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LatinNews Regional Monitor: Mexico - 16 January 2018

In brief: Mexico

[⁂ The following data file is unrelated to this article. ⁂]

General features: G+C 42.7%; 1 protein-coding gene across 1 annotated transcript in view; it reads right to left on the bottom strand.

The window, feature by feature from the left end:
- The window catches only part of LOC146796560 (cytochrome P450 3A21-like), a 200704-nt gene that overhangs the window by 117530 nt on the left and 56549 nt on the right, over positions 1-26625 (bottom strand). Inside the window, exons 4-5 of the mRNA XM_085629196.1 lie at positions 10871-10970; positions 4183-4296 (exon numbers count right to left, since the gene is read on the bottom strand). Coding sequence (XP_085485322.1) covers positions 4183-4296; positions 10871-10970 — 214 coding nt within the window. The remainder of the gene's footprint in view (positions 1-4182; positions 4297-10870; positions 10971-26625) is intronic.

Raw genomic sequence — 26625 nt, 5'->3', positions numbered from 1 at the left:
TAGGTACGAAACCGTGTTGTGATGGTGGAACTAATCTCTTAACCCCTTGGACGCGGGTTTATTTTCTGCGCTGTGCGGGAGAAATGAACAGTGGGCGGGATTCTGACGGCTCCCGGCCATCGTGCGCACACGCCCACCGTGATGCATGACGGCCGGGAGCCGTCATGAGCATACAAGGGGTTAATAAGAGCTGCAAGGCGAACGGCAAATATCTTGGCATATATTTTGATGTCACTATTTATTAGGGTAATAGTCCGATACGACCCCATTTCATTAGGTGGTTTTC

* The supreme court (SCJN) has reported that it has agreed to review a constitutional complaint against the recently approved federal internal security law presented by the municipality of San Pedro Cholula in Puebla state. The interior security law, which for the first time establishes a legal framework for Mexico’s armed forces to be employed in public security and policing duties, was promoted by the government led by President Enrique Peña Nieto and approved by the federal congress in December 2017. Proponents of the law argue that it is necessary to help improve public security in the country. But critics such as the national human rights commission (CNDH) and the Office of the United Nations High Commissioner for Human Rights have warned that it could lead to an increase in human rights abuses committed by the armed forces. Critics also argue that the law goes counter to the 2011 constitutional reform on human rights, which incorporated a basic set of human rights guarantees into the constitution. A SCJN statement said that it has accepted to review the complaint presented on these grounds by the San Pedro Cholula municipal government and that it would issue a preliminary ruling on the matter in coming weeks.